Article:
Introduced by MALIK MERCHANT
Publisher/Editor Barakah, Simerg and Simergphotos
When Prince Karim Aga Khan became the 49th Imam of the Ismaili Muslims, there were few people, East or West, who knew him as well as John Fell Stevenson, son of Adlai Ewing Stevenson, the famed and much beloved Governor of Illinois, who was twice the Democratic nominee for President of the United States; he lost the elections to Dwight Eisenhower in 1952 and 1956.
John Stevenson had been a room mate of the new Ismaili Imam at Harvard and the two became close friends. In the fall of 1957, John Fell Stevenson wrote the following special piece for “This Week” magazine, part of the November 10 Sunday edition of the Washington D.C. newspaper “The Washington Star” (it ceased publication on August 7, 1981 after 128 years).
Barakah has accessed the (OCR) text of the article from the website of the US Library of Congress (LOC) that chronicles historic American newspapers. In the past, we have made use of LOC’s resources to bring to our readers two historical articles of great interest. To read them please click (1) Simerg: The Aga Khan’s First Visit to America in 1906; and (2) Barakah: A Beautiful Double Wedding in the Family of His Highness the Aga Khan I, as Reported in April 1874 in a Historic American Newspaper.
Note: The photographs published in this post are not part of John Stevenson’s original piece published in “This Week” magazine.
My College Room Mate Rules 10 Million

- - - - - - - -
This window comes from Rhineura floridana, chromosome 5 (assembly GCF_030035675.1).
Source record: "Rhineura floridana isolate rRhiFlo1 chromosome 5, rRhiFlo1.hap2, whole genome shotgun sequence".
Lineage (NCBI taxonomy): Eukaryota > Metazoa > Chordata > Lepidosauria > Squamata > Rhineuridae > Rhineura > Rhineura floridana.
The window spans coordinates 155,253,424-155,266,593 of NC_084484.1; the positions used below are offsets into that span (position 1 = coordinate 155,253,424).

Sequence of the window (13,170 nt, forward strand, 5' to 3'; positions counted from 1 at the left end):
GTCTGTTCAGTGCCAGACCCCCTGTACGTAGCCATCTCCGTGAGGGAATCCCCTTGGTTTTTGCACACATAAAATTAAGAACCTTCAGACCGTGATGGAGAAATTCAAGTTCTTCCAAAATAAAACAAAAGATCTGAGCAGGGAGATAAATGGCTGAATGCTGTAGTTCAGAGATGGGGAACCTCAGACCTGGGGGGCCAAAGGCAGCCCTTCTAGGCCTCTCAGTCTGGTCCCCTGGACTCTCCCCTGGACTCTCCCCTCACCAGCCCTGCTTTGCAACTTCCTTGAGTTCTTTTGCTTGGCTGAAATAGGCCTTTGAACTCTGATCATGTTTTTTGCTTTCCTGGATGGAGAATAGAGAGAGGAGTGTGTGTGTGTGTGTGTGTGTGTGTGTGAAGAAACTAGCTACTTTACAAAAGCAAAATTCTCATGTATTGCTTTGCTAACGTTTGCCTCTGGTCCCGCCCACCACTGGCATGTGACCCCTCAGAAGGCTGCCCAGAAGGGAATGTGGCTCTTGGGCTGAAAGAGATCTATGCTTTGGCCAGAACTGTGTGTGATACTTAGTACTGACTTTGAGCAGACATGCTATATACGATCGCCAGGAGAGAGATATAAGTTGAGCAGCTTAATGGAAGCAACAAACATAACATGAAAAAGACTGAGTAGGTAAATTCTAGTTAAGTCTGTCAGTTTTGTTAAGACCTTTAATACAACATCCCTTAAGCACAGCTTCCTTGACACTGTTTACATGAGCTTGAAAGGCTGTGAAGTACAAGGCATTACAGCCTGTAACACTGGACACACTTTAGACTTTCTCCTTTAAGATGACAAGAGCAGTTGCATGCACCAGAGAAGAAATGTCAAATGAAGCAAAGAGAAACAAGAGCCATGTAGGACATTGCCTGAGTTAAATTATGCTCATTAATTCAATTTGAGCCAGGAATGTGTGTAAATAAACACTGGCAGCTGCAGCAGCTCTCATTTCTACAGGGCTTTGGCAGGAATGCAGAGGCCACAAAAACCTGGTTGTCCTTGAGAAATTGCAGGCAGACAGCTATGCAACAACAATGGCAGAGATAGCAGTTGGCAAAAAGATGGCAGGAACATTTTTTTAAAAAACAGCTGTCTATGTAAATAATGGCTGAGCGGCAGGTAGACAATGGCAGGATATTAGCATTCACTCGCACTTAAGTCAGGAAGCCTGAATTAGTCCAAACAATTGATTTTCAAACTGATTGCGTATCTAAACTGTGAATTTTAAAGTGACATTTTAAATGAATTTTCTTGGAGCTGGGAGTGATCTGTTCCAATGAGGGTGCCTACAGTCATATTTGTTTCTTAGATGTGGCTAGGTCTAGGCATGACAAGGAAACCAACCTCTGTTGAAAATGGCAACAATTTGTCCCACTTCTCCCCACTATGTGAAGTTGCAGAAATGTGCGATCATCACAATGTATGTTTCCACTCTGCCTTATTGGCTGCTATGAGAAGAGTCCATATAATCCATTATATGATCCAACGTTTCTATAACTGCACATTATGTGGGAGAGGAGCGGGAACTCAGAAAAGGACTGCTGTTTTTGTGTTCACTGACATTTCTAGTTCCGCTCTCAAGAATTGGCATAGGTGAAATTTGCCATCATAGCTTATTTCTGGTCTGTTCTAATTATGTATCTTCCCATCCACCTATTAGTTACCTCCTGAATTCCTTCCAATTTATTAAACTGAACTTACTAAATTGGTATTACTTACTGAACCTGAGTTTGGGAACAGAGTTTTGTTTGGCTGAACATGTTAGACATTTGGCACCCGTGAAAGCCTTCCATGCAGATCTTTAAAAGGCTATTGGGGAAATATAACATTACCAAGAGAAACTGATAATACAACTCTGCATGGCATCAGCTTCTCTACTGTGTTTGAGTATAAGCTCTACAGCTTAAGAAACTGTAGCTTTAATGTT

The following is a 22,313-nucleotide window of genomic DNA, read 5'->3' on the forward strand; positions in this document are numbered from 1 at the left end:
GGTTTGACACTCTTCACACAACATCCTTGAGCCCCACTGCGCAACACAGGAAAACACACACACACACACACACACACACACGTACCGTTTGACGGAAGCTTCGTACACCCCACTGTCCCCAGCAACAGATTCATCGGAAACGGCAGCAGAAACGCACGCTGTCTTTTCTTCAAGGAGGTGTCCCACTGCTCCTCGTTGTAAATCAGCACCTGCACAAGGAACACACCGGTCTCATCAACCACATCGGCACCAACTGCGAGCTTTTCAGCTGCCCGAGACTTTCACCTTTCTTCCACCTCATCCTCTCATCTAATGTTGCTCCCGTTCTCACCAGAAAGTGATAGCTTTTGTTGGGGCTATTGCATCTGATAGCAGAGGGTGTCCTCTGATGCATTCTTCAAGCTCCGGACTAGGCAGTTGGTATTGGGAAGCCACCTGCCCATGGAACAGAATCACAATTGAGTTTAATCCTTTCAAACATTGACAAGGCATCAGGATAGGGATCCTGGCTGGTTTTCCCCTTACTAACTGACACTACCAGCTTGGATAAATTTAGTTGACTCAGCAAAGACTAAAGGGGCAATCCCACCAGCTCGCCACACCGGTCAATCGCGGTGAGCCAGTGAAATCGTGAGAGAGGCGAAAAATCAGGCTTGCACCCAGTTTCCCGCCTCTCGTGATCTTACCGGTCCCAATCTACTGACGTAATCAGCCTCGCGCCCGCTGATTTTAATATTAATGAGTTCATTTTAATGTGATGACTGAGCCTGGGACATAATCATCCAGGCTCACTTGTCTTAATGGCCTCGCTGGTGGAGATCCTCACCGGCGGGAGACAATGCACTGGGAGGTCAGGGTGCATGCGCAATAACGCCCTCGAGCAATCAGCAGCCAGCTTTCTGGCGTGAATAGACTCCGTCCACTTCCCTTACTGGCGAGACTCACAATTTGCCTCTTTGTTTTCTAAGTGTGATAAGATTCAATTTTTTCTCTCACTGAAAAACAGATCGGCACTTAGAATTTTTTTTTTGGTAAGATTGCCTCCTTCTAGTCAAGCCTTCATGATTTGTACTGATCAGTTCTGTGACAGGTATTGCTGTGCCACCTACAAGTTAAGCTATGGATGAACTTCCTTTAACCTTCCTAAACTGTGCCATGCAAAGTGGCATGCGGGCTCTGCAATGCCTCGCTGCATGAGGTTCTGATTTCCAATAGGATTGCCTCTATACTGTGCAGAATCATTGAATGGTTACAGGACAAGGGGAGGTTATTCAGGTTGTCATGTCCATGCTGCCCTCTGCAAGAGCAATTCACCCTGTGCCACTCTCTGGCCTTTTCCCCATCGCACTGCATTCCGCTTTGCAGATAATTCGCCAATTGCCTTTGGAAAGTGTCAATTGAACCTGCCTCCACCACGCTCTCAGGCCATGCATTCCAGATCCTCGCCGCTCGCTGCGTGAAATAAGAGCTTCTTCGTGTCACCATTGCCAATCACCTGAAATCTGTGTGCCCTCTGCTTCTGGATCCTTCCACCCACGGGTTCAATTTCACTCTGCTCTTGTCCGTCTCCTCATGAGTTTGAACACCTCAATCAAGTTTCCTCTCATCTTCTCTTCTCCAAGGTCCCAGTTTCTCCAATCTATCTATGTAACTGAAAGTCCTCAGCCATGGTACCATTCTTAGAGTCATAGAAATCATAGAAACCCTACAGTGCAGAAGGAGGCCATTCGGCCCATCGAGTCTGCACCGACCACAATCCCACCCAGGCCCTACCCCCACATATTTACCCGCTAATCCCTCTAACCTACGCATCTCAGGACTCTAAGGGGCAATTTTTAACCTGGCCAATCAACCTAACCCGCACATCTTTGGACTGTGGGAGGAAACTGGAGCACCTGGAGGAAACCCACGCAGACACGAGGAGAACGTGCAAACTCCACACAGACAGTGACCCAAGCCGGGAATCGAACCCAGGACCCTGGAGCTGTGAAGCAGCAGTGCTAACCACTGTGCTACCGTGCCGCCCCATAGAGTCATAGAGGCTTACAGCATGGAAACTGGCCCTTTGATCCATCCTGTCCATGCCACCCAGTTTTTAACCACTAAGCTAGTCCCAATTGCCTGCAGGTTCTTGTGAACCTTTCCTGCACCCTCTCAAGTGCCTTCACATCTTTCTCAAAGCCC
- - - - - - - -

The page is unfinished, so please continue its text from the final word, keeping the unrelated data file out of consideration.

Karim impressed me when first we met as freshmen because he had a purpose — he wanted to help people. It wasn’t adolescent sentimentality or showing off: he meant it; and he has meant it ever since, as I’ve watched him diligently preparing to do it. So I was not surprised to read, while I was working on a ship in Asian waters this summer, that the new Aga Khan had already announced his objective: to fulfill the wish of his grandfather that each Ismaili have his own home or business concern as soon as possible — John Fell Stevenson, This Week Magazine, November 10, 1957
By JOHN FELL STEVENSON
The whole world was startled when the will of the Aga Khan revealed that his successor was his grandson, at the time a 20-year-old American college student. The new ruler of some ten million Moslems turned out to be Karim Khan, a junior at Harvard. By-passed were two sons of the old ruler, Aly and Sadruddin.
Young Karim was summoned straight from his Harvard classes to take over the leadership of the Ismaili Moslem sect, a religious community scattered across India, Africa, and the Middle East. His position has more than spiritual importance; it has vast political significance as well. His grandfather was one of the most influential statesmen of his day. He was, for instance, president of the first meeting of the League of Nations in Geneva.
We Called Him “K”
What sort of man is the new Aga Khan? I first met him at the beginning of our freshman year at Harvard. “K,” as we soon came to call Karim, was dressed casually in a plain brown leather jacket, open white shirt, crease less baggy trousers, and shoes which I believe had never been shined. This attire changed only slightly for the better in the following years.
In that first meeting we quickly launched on a serious conversation about our personal interests. K was naturally drawn to the Middle East and wanted to study civil engineering so he could help raise living standards in the underdeveloped areas there.
Such determination and clear-cut purpose in life was refreshing. Most of us, and certainly myself, had only the foggiest idea at that point of what we wanted to major in, let alone a plan for later life. Although K’s plans were to change, I think it is important that at 17 he was already determined to help the world.